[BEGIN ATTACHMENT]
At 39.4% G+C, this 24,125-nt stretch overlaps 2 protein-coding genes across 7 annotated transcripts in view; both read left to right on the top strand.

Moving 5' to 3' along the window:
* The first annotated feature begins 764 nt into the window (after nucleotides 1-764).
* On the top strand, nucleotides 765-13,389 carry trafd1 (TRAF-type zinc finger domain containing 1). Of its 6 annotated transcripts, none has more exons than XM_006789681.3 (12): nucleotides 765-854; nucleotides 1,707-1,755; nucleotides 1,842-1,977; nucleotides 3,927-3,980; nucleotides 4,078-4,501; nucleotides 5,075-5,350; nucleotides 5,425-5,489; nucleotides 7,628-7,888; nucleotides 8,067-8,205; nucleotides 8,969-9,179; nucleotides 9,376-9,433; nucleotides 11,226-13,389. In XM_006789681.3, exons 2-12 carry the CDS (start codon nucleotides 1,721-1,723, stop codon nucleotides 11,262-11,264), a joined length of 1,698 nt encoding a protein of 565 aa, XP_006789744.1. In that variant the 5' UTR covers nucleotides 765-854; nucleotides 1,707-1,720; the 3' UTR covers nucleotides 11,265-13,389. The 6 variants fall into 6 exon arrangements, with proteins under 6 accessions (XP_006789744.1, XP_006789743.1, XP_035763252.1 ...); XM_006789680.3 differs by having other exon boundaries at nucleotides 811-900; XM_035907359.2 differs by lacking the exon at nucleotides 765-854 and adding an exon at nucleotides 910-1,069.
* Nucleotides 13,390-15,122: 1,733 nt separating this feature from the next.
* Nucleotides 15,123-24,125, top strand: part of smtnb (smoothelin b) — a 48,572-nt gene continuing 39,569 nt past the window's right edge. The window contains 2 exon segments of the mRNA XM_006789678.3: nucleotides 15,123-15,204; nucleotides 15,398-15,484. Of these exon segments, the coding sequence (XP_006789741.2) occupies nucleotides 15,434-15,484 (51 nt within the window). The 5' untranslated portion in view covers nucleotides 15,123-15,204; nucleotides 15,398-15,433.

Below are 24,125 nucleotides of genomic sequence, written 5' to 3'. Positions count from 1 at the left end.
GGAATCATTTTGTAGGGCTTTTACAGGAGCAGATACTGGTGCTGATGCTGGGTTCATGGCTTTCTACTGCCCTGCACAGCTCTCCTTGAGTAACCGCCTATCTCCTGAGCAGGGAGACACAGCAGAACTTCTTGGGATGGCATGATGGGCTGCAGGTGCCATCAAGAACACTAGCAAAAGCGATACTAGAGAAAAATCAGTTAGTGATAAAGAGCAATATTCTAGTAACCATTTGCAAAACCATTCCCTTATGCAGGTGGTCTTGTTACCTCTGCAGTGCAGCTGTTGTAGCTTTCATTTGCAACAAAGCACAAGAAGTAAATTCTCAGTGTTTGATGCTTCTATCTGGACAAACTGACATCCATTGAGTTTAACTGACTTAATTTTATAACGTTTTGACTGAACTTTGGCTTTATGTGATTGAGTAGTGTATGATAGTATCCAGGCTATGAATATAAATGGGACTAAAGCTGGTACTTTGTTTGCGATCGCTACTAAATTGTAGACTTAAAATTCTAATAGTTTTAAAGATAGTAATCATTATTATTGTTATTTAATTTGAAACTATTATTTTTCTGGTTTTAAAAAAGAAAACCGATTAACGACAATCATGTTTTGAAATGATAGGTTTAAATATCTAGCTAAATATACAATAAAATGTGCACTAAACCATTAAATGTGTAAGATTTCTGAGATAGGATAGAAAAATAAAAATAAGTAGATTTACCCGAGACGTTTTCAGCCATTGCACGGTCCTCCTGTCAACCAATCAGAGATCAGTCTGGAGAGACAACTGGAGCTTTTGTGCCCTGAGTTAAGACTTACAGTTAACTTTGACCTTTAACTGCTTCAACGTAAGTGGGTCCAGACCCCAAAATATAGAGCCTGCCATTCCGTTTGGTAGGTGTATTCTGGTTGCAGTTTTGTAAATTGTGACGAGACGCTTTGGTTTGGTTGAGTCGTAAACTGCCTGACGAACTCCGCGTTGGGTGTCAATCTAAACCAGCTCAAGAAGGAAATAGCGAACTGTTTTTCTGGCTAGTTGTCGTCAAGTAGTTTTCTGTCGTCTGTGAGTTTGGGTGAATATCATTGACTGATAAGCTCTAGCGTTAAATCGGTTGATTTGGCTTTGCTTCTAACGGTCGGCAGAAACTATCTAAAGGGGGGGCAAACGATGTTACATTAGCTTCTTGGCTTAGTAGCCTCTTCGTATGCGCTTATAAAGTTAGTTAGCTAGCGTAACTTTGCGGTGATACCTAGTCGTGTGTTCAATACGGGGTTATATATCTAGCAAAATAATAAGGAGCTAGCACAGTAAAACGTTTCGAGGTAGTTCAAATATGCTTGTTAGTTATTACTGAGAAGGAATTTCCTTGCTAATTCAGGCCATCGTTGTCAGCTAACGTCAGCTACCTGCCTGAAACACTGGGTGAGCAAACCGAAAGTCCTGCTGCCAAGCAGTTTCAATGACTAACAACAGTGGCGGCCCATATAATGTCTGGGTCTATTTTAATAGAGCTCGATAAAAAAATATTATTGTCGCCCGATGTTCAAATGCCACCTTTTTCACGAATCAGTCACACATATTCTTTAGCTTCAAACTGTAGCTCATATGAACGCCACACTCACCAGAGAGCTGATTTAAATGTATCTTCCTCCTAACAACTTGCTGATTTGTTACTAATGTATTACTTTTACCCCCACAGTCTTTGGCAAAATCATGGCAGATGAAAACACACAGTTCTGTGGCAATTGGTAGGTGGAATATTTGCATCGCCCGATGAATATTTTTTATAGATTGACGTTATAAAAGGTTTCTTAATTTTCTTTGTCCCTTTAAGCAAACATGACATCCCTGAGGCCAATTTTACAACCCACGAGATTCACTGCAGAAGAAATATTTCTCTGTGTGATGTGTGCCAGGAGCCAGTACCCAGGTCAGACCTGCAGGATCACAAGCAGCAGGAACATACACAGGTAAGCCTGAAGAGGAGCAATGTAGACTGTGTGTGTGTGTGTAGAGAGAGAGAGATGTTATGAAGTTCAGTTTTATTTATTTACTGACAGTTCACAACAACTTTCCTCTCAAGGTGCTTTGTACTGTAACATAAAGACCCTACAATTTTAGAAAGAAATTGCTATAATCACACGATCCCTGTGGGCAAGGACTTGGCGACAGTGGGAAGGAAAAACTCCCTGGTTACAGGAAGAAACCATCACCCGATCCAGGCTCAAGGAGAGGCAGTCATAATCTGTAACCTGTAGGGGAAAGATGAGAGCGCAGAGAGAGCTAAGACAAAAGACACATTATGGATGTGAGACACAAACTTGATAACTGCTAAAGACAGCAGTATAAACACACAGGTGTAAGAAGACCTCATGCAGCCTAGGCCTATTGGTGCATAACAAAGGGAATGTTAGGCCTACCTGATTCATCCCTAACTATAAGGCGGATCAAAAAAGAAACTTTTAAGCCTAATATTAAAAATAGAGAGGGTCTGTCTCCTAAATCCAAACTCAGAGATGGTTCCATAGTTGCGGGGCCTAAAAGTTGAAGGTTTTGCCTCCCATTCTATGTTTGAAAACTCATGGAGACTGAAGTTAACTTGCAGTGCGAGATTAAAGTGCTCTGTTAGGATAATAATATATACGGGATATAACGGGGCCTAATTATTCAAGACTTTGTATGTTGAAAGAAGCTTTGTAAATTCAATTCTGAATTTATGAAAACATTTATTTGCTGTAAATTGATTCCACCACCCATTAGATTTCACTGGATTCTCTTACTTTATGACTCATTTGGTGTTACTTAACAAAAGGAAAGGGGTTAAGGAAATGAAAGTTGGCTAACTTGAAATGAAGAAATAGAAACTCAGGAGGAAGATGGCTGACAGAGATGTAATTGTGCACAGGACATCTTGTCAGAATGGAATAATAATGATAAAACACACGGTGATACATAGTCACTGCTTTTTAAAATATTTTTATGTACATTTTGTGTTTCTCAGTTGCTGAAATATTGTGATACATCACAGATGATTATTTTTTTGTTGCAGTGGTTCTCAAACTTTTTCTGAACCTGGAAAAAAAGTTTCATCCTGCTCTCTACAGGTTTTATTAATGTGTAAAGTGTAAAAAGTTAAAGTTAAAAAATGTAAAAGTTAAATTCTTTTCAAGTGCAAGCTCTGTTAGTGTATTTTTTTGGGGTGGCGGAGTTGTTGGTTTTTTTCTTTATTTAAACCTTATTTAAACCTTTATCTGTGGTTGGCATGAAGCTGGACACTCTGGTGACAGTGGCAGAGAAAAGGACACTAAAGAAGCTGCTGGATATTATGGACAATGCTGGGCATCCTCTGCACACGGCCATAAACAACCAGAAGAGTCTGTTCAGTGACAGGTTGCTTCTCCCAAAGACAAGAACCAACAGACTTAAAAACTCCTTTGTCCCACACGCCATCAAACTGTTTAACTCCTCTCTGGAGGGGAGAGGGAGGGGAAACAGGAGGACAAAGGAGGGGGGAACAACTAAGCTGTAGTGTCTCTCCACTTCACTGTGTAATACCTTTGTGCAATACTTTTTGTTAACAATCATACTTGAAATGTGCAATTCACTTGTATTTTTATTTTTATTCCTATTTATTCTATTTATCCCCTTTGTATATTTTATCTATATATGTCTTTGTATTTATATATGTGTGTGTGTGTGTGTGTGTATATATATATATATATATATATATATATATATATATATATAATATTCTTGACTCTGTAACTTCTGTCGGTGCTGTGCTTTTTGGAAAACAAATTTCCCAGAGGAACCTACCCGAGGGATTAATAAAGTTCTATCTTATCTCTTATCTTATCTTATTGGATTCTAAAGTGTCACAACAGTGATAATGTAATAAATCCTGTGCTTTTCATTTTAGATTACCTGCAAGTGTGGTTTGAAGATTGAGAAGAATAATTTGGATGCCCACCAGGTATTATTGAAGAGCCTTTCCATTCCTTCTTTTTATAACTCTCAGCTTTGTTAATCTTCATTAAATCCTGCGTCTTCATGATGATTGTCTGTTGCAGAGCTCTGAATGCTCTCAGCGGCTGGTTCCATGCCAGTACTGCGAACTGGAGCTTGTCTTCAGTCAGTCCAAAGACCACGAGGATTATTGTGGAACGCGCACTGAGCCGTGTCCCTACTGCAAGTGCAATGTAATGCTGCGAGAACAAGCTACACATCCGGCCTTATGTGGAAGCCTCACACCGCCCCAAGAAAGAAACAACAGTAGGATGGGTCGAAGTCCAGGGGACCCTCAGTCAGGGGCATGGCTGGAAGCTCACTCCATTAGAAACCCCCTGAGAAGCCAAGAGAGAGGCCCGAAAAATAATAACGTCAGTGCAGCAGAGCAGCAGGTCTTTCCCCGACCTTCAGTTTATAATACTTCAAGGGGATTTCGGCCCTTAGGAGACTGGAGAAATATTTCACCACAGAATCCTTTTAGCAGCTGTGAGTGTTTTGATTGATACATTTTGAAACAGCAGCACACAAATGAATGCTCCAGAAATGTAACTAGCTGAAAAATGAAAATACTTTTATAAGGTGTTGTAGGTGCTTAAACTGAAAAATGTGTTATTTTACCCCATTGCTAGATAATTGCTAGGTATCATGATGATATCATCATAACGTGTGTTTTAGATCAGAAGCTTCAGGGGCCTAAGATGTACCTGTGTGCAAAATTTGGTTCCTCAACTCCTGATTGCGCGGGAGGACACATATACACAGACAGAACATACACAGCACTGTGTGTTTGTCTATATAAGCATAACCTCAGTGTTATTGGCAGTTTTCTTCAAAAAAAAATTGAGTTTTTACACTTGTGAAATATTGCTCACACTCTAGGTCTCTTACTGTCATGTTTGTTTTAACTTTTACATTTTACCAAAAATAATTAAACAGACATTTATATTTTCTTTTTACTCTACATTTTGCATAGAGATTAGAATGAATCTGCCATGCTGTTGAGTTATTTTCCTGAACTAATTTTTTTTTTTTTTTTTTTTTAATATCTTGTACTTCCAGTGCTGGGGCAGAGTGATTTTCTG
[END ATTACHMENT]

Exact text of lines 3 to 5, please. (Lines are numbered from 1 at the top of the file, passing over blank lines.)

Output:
* The first annotated feature begins 764 nt into the window (after nucleotides 1-764).
* On the top strand, nucleotides 765-13,389 carry trafd1 (TRAF-type zinc finger domain containing 1). Of its 6 annotated transcripts, none has more exons than XM_006789681.3 (12): nucleotides 765-854; nucleotides 1,707-1,755; nucleotides 1,842-1,977; nucleotides 3,927-3,980; nucleotides 4,078-4,501; nucleotides 5,075-5,350; nucleotides 5,425-5,489; nucleotides 7,628-7,888; nucleotides 8,067-8,205; nucleotides 8,969-9,179; nucleotides 9,376-9,433; nucleotides 11,226-13,389. In XM_006789681.3, exons 2-12 carry the CDS (start codon nucleotides 1,721-1,723, stop codon nucleotides 11,262-11,264), a joined length of 1,698 nt encoding a protein of 565 aa, XP_006789744.1. In that variant the 5' UTR covers nucleotides 765-854; nucleotides 1,707-1,720; the 3' UTR covers nucleotides 11,265-13,389. The 6 variants fall into 6 exon arrangements, with proteins under 6 accessions (XP_006789744.1, XP_006789743.1, XP_035763252.1 ...); XM_006789680.3 differs by having other exon boundaries at nucleotides 811-900; XM_035907359.2 differs by lacking the exon at nucleotides 765-854 and adding an exon at nucleotides 910-1,069.
* Nucleotides 13,390-15,122: 1,733 nt separating this feature from the next.